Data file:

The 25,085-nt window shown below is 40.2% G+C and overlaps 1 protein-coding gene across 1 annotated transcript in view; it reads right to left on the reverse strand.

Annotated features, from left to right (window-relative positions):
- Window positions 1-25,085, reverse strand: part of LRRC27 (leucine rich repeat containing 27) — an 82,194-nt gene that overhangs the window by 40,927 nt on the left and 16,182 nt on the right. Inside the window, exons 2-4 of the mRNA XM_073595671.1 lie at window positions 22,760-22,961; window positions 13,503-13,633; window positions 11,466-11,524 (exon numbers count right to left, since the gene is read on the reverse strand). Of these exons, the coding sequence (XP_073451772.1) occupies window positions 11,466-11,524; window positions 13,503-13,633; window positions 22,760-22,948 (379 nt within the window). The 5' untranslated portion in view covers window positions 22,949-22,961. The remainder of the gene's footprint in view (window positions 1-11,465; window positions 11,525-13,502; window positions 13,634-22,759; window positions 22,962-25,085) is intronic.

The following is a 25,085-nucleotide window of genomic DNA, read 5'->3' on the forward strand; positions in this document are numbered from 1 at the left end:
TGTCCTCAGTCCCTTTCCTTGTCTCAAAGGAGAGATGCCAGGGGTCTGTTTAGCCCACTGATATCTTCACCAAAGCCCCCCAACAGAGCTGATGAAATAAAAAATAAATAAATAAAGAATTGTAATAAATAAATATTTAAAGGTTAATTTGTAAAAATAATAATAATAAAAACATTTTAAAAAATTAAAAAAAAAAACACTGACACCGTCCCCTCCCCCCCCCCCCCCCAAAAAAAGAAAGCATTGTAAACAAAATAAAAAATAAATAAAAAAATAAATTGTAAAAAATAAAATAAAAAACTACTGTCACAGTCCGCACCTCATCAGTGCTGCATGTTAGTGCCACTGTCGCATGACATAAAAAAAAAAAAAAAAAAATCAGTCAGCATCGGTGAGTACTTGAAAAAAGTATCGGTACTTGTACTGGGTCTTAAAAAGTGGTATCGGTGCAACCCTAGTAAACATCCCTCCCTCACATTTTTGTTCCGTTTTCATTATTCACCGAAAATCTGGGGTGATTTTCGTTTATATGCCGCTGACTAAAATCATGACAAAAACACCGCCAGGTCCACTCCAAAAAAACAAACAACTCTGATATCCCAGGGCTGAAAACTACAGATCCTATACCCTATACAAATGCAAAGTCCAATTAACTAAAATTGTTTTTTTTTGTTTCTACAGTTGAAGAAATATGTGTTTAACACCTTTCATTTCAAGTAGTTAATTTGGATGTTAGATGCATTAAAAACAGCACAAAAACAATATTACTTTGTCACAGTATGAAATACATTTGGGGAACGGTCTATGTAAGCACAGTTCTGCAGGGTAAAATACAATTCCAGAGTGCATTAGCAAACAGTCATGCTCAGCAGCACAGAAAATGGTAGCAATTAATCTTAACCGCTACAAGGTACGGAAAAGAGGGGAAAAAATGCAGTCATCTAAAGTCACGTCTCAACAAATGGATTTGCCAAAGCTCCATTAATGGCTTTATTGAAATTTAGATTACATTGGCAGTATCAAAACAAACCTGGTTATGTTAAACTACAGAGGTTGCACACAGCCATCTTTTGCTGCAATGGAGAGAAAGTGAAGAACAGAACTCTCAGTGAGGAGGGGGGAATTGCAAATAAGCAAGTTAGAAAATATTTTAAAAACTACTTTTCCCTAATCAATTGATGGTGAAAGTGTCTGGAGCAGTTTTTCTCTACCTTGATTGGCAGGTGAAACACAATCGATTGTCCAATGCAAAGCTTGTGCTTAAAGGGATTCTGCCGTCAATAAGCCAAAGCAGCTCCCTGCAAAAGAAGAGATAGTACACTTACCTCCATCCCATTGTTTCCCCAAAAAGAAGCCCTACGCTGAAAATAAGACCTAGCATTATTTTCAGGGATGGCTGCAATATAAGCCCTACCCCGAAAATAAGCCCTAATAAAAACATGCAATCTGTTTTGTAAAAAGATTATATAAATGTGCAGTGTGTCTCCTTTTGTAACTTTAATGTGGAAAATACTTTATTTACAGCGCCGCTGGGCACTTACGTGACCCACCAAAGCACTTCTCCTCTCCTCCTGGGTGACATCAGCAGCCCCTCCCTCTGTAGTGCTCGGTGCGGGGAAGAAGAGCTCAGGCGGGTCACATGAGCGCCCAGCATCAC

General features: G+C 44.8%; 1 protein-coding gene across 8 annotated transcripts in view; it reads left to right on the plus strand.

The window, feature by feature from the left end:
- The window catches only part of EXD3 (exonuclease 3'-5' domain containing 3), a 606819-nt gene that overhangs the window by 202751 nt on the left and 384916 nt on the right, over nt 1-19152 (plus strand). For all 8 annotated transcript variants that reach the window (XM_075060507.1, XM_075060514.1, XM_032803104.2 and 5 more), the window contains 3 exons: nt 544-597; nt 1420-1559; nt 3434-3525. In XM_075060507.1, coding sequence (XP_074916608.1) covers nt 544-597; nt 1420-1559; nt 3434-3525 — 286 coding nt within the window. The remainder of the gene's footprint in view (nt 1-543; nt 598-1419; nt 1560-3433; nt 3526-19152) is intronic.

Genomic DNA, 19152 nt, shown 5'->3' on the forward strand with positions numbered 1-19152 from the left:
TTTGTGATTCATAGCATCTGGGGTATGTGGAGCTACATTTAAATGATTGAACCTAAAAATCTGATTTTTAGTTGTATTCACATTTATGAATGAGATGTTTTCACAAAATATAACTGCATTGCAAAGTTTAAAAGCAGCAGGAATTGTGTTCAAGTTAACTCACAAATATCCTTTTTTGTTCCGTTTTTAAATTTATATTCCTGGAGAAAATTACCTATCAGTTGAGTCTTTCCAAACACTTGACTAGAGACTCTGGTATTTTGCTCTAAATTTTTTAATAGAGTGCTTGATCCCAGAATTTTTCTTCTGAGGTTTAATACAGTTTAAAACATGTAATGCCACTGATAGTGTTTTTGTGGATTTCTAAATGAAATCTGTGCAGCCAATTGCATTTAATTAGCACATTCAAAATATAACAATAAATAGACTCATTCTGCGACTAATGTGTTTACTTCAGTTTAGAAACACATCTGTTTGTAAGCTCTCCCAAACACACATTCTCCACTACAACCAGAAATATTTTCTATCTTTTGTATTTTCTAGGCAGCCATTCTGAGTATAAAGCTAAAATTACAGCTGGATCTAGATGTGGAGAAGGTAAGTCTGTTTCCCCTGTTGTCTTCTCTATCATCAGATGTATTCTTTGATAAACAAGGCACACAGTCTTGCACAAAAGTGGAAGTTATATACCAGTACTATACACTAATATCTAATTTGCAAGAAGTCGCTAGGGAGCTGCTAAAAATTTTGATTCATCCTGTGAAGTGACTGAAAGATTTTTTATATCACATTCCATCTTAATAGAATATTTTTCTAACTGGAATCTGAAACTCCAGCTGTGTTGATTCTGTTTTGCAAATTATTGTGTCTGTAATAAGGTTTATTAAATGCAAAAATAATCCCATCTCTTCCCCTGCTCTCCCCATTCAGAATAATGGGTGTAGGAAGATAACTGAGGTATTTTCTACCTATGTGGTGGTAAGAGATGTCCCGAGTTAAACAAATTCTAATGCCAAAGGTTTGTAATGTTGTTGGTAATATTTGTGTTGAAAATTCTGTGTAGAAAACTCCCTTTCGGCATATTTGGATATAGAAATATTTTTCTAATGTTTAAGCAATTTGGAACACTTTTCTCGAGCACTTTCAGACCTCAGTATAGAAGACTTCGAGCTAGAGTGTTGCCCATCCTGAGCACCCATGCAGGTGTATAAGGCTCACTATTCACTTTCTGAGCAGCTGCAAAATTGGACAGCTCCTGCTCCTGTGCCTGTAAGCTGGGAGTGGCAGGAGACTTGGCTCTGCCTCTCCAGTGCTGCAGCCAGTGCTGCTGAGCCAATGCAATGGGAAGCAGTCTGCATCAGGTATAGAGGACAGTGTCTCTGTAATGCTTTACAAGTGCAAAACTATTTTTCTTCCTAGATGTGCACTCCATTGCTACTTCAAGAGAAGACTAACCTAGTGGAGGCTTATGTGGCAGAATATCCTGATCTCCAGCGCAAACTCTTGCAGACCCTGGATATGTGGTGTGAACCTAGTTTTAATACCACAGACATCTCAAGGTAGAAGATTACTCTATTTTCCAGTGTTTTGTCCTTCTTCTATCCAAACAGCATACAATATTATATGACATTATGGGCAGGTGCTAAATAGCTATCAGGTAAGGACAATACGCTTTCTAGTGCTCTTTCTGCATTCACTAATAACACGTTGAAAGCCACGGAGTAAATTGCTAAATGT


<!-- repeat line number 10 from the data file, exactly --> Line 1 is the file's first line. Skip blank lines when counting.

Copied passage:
TTTGTGATTCATAGCATCTGGGGTATGTGGAGCTACATTTAAATGATTGAACCTAAAAATCTGATTTTTAGTTGTATTCACATTTATGAATGAGATGTTTTCACAAAATATAACTGCATTGCAAAGTTTAAAAGCAGCAGGAATTGTGTTCAAGTTAACTCACAAATATCCTTTTTTGTTCCGTTTTTAAATTTATATTCCTGGAGAAAATTACCTATCAGTTGAGTCTTTCCAAACACTTGACTAGAGACTCTGGTATTTTGCTCTAAATTTTTTAATAGAGTGCTTGATCCCAGAATTTTTCTTCTGAGGTTTAATACAGTTTAAAACATGTAATGCCACTGATAGTGTTTTTGTGGATTTCTAAATGAAATCTGTGCAGCCAATTGCATTTAATTAGCACATTCAAAATATAACAATAAATAGACTCATTCTGCGACTAATGTGTTTACTTCAGTTTAGAAACACATCTGTTTGTAAGCTCTCCCAAACACACATTCTCCACTACAACCAGAAATATTTTCTATCTTTTGTATTTTCTAGGCAGCCATTCTGAGTATAAAGCTAAAATTACAGCTGGATCTAGATGTGGAGAAGGTAAGTCTGTTTCCCCTGTTGTCTTCTCTATCATCAGATGTATTCTTTGATAAACAAGGCACACAGTCTTGCACAAAAGTGGAAGTTATATACCAGTACTATACACTAATATCTAATTTGCAAGAAGTCGCTAGGGAGCTGCTAAAAATTTTGATTCATCCTGTGAAGTGACTGAAAGATTTTTTATATCACATTCCATCTTAATAGAATATTTTTCTAACTGGAATCTGAAACTCCAGCTGTGTTGATTCTGTTTTGCAAATTATTGTGTCTGTAATAAGGTTTATTAAATGCAAAAATAATCCCATCTCTTCCCCTGCTCTCCCCATTCAGAATAATGGGTGTAGGAAGATAACTGAGGTATTTTCTACCTATGTGGTGGTAAGAGATGTCCCGAGTTAAACAAATTCTAATGCCAAAGGTTTGTAATGTTGTTGGTAATATTTGTGTTGAAAATTCTGTGTAGAAAACTCCCTTTCGGCATATTTGGATATAGAAATATTTTTCTAATGTTTAAGCAATTTGGAACACTTTTCTCGAGCACTTTCAGACCTCAGTATAGAAGACTTCGAGCTAGAGTGTTGCCCATCCTGAGCACCCATGCAGGTGTATAAGGCTCACTATTCACTTTCTGAGCAGCTGCAAAATTGGACAGCTCCTGCTCCTGTGCCTGTAAGCTGGGAGTGGCAGGAGACTTGGCTCTGCCTCTCCAGTGCTGCAGCCAGTGCTGCTGAGCCAATGCAATGGGAAGCAGTCTGCATCAGGTATAGAGGACAGTGTCTCTGTAATGCTTTACAAGTGCAAAACTATTTTTCTTCCTAGATGTGCACTCCATTGCTACTTCAAGAGAAGACTAACCTAGTGGAGGCTTATGTGGCAGAATATCCTGATCTCCAGCGCAAACTCTTGCAGACCCTGGATATGTGGTGTGAACCTAGTTTTAATACCACAGACATCTCAAGGTAGAAGATTACTCTATTTTCCAGTGTTTTGTCCTTCTTCTATCCAAACAGCATACAATATTATATGACATTATGGGCAGGTGCTAAATAGCTATCAGGTAAGGACAATACGCTTTCTAGTGCTCTTTCTGCATTCACTAATAACACGTTGAAAGCCACGGAGTAAATTGCTAAATGT